Rest super fund commits to net-zero emission investments after Brisbane man sues
A 25-year-old man from Brisbane has successfully sued one of Australia’s biggest super funds over its handling of climate change, forcing it to commit to net-zero emissions for its investments by 2050.
In 2018, Mark McVeigh sued Rest, his superannuation fund, in the Federal Court after it failed to provide him with information on how it was managing the risks of climate change.
Mr McVeigh alleged Rest had breached the Superannuation Industry Act and the Corporations Act by failing to manage those risks — which could include fossil fuel companies plummeting in value or infrastructure being damaged by extreme weather.
The law requires trustees of super funds to act with care, skill and diligence to act in the best interest of members — including managing material risks to its investment portfolio.
In an 11th-hour settlement reached on Monday while the case was adjourned, Rest agreed its trustees have a duty to manage the financial risks of climate change.
Because the case was settled out of court, the outcome doesn’t carry the same weight as a legal precedent decided in court. But Mr McVeigh’s lawyer, David Barnden, head of Equity Generation Lawyers, said the case still sets an important precedent globally.
“This outcome should represent a significant shift in the market’s willingness to tackle climate risk — a shift which should set a clear precedent for the industry in Australia, and also pension funds around the world,” Mr Barnden said.
Martijn Wilder, a lawyer at Pollination, another climate-focussed law firm, said the settlement meant the impact of the case could fall short of what some were expecting.
“It has not [produced] a clear legal decision by a court which clarifies the obligations and duties of directors under the law,” he said.
“However, there is widespread acceptance in the legal and business community that these obligations regarding climate clearly exist.”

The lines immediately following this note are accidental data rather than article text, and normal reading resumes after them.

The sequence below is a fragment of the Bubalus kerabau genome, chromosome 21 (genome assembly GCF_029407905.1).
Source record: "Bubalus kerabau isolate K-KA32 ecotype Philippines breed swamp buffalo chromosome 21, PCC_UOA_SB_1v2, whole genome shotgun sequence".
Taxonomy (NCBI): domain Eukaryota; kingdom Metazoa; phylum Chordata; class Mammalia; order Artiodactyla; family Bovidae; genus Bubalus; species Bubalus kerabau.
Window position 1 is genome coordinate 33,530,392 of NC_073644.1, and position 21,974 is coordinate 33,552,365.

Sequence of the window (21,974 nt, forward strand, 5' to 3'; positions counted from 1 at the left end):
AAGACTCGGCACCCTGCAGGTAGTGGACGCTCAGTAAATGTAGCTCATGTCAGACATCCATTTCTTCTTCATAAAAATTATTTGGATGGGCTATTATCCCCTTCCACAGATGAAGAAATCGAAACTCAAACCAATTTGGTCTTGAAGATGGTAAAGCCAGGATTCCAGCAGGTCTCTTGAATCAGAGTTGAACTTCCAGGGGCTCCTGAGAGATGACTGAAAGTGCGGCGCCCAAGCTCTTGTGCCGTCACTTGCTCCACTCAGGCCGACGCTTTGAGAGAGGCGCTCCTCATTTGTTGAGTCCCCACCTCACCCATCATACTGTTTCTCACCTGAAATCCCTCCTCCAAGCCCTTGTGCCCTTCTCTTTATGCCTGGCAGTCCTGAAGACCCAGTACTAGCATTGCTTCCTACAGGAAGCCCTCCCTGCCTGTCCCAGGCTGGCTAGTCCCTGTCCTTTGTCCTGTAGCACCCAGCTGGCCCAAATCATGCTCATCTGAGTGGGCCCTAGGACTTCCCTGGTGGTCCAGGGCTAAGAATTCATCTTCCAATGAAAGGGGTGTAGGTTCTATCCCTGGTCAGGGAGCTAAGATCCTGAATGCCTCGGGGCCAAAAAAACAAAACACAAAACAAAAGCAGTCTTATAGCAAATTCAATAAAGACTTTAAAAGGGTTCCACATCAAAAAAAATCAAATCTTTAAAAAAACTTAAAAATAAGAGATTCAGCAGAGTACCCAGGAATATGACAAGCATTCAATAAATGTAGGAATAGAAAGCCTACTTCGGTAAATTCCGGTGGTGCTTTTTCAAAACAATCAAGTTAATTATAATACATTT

In a statement, Rest outlined the agreement it made with Mr McVeigh, and said: “The superannuation industry is a cornerstone of the Australian economy — an economy that is exposed to the financial, physical and transition impacts associated with climate change.”
An historic agreement
In the statement, Rest said that “climate change is a material, direct and current financial risk to the superannuation fund”.
Rest went further and agreed to manage its investments so they would be responsible for net-zero greenhouse gas emissions by 2050.
It also agreed to immediately begin testing its investment strategies against various climate change scenarios, publicly disclose all its holdings and advocate for companies it invests in to comply with the goals of the Paris Agreement, which aims to stop global warming at 1.5C.
The case was the first time an Australian superannuation fund had been sued for not doing enough on climate change.
“Today’s settlement gives me, and Rest’s almost two million members, the reassurance that we need to know that our retirement savings will be invested responsibly in the face of the climate crisis,” said Mr McVeigh.
His lawyer, Mr Barnden said the implications were far-reaching for investors, and for the climate.
“This marks the first time a major Australian superfund has agreed to settle litigation about the material financial risk of climate change and what needs to be done to protect members. It is clear that the buck stops with board members, and managing climate risk cannot be delegated away,” he said.
In its statement, Rest said: “Rest agrees with Mr McVeigh to continue to develop its management processes for dealing with the financial risks of climate change on behalf of its members.”
Mr Wilder said it was “quite clear” that the action between Mr McVeigh and Rest has caused the fund to re-evaluate its position on climate change.
“The initiatives that rest are now pursuing are ones that one would expect Australian super funds to be doing in any event,” he said.
“This brings them into line with a number of other super funds in Australia already doing this.”
In another case, Mr Barnden is representing all young people around the world in a class action against the Australian Environment Minister, alleging she has failed in her duty of care to protect young people from climate change.
Action picking up pace
The news comes amid a wave of developments around the world, indicating increased action on climate change.
Over the past month, China, Japan and South Korea have all announced goals of reaching net-zero greenhouse gas emissions at around the middle of this century. Those three countries buy 75 per cent of Australia’s exported thermal coal and nearly 60 per cent of our exported gas.
Last week, Australia’s third-biggest bank confirmed it was ceasing its lending to thermal coal by 2030.
In 2019, the ABC reported on a leaked ANZ memo showing that it would slash its lending to thermal coal by about $700 billion by 2024.